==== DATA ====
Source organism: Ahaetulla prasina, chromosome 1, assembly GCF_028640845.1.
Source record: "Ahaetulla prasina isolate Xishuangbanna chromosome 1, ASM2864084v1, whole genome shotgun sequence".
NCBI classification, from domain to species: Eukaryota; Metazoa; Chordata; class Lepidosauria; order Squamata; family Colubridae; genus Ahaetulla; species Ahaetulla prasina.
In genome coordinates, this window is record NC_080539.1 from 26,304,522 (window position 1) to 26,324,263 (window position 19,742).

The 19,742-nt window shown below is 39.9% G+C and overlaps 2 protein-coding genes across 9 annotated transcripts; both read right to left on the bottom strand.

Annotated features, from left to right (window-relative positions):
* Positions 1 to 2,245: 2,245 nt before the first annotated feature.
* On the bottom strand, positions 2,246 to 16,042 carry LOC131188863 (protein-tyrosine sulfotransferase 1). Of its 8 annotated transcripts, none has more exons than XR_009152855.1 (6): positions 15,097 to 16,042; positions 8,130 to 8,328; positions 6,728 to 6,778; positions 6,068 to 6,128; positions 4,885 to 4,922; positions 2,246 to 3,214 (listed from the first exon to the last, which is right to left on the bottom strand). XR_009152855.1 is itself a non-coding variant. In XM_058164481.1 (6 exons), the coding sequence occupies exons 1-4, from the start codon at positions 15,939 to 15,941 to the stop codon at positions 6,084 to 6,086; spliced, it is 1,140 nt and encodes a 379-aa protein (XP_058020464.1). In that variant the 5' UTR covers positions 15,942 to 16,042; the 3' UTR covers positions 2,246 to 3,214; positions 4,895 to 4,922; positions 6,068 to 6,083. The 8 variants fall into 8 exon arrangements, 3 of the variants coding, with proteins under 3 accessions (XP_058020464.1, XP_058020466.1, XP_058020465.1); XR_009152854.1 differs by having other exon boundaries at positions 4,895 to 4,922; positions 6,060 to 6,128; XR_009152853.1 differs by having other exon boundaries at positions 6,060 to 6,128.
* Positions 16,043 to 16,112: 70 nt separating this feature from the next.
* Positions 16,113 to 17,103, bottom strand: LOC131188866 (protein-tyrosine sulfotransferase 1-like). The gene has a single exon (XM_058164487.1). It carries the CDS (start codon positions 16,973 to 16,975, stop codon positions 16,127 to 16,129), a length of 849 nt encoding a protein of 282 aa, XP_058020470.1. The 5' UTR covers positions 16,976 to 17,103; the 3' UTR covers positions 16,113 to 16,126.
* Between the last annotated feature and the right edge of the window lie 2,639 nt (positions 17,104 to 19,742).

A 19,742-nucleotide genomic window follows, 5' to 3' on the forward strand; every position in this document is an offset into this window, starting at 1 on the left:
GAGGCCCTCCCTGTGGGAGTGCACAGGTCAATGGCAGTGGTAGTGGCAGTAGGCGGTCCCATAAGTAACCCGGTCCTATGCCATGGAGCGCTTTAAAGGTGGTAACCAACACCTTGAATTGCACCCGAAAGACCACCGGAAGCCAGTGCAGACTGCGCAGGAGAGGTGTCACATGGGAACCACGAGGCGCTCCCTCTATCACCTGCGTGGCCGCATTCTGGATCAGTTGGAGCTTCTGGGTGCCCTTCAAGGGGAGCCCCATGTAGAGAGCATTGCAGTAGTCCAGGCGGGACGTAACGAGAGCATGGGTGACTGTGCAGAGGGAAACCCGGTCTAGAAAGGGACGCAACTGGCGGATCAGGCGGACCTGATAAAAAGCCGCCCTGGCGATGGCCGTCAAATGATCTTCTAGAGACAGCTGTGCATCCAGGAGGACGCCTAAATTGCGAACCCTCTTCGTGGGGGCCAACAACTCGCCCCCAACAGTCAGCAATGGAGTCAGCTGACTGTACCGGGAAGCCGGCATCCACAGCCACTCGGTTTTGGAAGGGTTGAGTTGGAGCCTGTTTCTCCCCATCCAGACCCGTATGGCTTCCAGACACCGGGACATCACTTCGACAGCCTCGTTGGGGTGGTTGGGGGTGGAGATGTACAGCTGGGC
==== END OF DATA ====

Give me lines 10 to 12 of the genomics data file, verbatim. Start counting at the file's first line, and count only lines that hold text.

* Positions 16,113 to 17,103, bottom strand: LOC131188866 (protein-tyrosine sulfotransferase 1-like). The gene has a single exon (XM_058164487.1). It carries the CDS (start codon positions 16,973 to 16,975, stop codon positions 16,127 to 16,129), a length of 849 nt encoding a protein of 282 aa, XP_058020470.1. The 5' UTR covers positions 16,976 to 17,103; the 3' UTR covers positions 16,113 to 16,126.
* Between the last annotated feature and the right edge of the window lie 2,639 nt (positions 17,104 to 19,742).

A 19,742-nucleotide genomic window follows, 5' to 3' on the forward strand; every position in this document is an offset into this window, starting at 1 on the left: